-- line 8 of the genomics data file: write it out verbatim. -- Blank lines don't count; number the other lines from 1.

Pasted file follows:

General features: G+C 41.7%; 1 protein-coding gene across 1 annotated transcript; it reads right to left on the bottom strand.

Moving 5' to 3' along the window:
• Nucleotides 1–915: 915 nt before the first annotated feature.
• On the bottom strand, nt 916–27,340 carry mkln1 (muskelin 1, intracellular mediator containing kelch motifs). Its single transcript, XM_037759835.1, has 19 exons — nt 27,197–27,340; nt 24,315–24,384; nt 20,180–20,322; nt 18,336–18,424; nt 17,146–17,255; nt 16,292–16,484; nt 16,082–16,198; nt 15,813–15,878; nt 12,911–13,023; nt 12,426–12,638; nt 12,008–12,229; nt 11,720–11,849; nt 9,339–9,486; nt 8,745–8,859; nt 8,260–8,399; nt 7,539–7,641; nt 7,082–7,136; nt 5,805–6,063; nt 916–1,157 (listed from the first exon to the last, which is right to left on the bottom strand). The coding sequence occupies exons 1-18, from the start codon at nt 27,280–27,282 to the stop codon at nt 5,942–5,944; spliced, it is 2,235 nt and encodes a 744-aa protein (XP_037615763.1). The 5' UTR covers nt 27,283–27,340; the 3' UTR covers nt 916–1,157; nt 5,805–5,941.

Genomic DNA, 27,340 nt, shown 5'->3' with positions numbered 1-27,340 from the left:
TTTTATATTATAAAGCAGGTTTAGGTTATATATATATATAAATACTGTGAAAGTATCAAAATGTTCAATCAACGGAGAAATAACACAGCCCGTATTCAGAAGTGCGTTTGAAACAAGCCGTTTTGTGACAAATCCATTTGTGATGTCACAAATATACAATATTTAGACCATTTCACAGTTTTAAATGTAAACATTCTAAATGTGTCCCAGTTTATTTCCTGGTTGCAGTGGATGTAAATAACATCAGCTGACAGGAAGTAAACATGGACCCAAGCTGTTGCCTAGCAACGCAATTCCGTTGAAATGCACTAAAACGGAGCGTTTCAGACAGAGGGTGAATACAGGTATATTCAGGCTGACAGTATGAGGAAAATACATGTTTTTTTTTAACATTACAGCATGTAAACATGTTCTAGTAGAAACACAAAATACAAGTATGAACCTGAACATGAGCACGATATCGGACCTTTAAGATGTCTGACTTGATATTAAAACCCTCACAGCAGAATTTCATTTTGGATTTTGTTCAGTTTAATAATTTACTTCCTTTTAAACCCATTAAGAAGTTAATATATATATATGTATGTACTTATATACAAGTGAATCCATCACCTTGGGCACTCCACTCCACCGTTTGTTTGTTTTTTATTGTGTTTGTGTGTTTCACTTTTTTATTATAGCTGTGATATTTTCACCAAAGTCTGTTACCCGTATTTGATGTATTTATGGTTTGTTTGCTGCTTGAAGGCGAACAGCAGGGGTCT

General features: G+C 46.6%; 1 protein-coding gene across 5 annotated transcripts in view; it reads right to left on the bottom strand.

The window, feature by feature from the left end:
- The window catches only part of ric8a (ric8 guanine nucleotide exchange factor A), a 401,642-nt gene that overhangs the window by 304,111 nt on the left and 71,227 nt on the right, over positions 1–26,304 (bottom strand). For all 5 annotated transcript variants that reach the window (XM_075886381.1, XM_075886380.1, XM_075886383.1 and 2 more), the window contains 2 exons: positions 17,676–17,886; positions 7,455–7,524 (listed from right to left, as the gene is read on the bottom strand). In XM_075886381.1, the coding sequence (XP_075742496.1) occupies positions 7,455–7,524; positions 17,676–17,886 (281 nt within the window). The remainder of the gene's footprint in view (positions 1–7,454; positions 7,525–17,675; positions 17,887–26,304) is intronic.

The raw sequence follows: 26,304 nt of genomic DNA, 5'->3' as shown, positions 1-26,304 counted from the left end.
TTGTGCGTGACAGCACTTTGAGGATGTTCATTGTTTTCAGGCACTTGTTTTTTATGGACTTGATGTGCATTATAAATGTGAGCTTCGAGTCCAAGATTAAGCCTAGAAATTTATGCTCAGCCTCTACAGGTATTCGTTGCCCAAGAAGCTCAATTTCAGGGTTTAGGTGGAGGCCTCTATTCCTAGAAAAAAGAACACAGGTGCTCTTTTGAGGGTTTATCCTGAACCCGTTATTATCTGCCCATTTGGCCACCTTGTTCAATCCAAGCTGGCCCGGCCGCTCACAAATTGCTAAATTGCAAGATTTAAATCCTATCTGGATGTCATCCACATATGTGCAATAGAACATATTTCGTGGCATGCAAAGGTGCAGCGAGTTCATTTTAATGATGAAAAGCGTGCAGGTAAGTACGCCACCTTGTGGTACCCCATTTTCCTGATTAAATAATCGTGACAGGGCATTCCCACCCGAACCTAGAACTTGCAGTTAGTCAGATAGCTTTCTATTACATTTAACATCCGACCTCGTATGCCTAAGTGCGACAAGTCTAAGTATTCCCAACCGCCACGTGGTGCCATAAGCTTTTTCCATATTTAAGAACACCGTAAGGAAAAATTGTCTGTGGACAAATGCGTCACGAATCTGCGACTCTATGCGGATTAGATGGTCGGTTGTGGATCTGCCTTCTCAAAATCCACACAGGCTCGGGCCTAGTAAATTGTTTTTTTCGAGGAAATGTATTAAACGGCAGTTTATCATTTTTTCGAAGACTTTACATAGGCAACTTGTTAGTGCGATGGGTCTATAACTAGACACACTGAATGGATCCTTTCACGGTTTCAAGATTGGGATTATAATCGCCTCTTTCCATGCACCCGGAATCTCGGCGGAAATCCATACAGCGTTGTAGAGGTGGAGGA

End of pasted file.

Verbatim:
The window, feature by feature from the left end: